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Friday, 19 December 2014

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Frustrating delay to Megan’s US surgery

A disabled Cockermouth girl’s dream of being able to ride a bicycle has suffered a major setback.

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BETTER DAY: Family and friends of Cockermouth youngster Megan White, centre, celebrate reaching the total of £40,000 in just one year to send Megan to America to have treatment

Megan White, 14, was diagnosed at the age of two with cerebral palsy and spastic diplegia, which means she has poor co-ordination and trouble walking.

She uses a walking stick, wheelchair or mobility scooter to get around.

Her mum Kerrie Iredale, 37, of Bellbrigg Lonning, launched a campaign called Megan’s Dream in 2012 to raise £40,000 to get pioneering treatment in North America to help with her mobility.

The target was reached late last year, thanks to several donations from the community.

Megan’s ambition is that one day she will recover sufficiently to ride a bike like her sisters, her twin Leah and Kara.

But Miss Iredale revealed this week that the St Louis Children’s Hospital, where Megan was due to get treatment, has written to say that the operation cannot go ahead at the moment because she has problems with one of her hips.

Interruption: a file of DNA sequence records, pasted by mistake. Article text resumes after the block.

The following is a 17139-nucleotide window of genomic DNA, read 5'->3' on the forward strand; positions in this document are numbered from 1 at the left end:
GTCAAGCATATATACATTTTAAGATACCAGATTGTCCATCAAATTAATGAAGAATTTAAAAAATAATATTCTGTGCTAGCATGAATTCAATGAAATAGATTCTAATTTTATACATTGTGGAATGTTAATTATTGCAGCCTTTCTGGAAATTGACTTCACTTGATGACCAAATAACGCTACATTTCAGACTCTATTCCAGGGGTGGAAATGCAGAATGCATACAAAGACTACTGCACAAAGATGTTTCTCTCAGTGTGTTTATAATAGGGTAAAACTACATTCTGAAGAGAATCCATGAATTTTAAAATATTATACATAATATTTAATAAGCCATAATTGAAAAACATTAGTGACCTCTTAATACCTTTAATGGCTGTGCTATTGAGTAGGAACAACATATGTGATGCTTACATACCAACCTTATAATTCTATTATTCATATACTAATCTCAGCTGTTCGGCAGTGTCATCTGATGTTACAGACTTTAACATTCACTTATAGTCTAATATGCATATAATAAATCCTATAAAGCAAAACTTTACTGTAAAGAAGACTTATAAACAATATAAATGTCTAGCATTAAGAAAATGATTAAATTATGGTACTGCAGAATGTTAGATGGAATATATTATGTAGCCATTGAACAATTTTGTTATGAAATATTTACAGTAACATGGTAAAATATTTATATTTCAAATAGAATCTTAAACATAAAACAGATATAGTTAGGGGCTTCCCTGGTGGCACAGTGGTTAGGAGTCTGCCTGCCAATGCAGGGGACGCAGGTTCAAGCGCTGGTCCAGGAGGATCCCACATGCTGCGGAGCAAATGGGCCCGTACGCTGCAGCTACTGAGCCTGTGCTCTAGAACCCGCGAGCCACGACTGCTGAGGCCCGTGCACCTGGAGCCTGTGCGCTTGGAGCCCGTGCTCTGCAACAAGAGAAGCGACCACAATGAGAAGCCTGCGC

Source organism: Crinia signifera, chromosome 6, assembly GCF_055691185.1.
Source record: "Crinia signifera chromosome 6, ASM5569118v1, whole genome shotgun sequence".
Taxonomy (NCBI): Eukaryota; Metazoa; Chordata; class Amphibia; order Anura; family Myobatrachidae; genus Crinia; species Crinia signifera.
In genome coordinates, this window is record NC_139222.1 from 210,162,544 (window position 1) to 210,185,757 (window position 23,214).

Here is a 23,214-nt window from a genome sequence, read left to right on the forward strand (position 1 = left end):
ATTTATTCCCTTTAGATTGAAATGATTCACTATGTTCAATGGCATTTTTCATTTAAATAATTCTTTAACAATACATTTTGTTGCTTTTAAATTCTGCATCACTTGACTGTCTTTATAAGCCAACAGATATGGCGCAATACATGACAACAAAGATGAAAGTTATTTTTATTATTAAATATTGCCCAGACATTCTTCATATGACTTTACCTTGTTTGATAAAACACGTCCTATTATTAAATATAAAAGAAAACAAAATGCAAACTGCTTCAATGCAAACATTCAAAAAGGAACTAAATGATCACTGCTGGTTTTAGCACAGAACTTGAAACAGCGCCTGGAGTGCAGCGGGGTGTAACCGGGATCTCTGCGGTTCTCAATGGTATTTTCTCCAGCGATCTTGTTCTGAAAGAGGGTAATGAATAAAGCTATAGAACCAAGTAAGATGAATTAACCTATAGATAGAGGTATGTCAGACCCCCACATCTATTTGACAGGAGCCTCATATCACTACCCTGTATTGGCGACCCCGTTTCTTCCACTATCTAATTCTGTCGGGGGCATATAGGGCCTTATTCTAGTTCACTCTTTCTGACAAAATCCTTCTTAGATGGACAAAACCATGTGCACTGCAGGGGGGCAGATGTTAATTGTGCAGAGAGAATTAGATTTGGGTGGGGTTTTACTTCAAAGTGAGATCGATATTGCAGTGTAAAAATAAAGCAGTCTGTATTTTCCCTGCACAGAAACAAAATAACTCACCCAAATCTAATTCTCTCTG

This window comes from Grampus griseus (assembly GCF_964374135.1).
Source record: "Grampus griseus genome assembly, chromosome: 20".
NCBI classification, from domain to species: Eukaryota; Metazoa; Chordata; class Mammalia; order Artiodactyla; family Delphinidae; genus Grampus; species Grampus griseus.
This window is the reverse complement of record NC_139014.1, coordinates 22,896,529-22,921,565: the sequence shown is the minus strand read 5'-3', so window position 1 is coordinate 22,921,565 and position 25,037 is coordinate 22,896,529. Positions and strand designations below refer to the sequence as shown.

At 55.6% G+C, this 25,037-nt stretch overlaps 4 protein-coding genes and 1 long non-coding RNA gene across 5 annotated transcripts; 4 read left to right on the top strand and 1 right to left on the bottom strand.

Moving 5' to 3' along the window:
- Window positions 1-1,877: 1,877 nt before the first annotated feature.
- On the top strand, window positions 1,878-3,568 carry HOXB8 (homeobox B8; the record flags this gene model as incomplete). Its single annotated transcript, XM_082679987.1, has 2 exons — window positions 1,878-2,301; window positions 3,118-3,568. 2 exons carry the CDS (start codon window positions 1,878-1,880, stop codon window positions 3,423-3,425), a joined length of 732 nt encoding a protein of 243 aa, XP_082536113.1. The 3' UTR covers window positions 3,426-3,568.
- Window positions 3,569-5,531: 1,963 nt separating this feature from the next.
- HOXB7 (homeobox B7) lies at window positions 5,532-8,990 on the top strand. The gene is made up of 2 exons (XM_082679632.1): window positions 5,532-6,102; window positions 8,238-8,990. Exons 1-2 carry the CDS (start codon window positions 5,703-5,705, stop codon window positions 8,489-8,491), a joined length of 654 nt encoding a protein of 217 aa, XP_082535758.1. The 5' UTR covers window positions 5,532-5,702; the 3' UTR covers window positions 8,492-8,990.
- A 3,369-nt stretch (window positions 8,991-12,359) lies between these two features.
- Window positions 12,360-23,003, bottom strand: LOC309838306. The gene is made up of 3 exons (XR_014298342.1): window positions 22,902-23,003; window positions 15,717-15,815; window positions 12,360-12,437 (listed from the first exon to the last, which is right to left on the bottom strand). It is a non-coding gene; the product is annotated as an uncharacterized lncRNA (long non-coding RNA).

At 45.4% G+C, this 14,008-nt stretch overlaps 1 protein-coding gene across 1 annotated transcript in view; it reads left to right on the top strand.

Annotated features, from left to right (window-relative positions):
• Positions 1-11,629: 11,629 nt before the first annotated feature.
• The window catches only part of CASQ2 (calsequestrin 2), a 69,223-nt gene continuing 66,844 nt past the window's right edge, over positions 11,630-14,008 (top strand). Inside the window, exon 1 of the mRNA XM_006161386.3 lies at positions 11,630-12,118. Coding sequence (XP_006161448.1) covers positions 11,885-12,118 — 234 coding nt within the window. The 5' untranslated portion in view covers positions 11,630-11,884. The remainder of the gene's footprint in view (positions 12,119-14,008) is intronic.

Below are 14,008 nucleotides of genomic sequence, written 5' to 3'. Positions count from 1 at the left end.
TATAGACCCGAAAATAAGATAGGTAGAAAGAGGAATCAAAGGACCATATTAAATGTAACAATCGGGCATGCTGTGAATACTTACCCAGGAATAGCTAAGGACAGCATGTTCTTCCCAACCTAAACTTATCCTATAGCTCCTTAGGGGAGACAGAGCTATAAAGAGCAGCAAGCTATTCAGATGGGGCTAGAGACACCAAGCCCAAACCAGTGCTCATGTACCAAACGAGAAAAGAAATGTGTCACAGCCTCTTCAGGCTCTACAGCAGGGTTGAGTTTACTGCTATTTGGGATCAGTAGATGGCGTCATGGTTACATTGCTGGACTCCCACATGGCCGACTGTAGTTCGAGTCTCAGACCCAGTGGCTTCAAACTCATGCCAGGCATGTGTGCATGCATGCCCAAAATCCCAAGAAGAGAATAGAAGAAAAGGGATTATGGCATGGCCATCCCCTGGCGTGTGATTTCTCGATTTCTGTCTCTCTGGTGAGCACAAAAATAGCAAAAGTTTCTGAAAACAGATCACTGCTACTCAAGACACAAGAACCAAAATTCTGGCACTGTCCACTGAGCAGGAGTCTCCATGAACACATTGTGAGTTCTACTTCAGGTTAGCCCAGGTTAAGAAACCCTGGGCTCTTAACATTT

After reviewing Megan’s medical records, the hospital said that the skin on one of her hips was shallow and was one-third uncovered.

The hospital said the treatment, which Megan hoped to get in America, would not be effective without her hip first being treated.

The findings have left Miss Iredale frustrated because, she said, Megan has had several medical appointments in the UK and the hip problem was never diagnosed.

She plans to file a complaint about a specialist and will seek advice from a doctor about how best to treat Megan’s hip.

The St Louis hospital has said it would re-evaluate Megan’s case once her hip was stable.

Miss Iredale said: “It has left me and Megan really upset. She was hoping to get this treatment and get it sorted.

“I can’t understand why her hip problem hasn’t been picked up here first.

“I constantly feel like I’m hitting a brick wall and I have got to get over these hurdles. I’m not giving up, I’m going to get her through this.

“I am grateful to everyone who has fund-raised for Megan. I feel like I have to apologise for the hold-up.

“We are still going ahead with it. We just have to get over this hurdle.”

The money raised from the campaign will eventually fund Megan’s treatment, after-care and travel to America.

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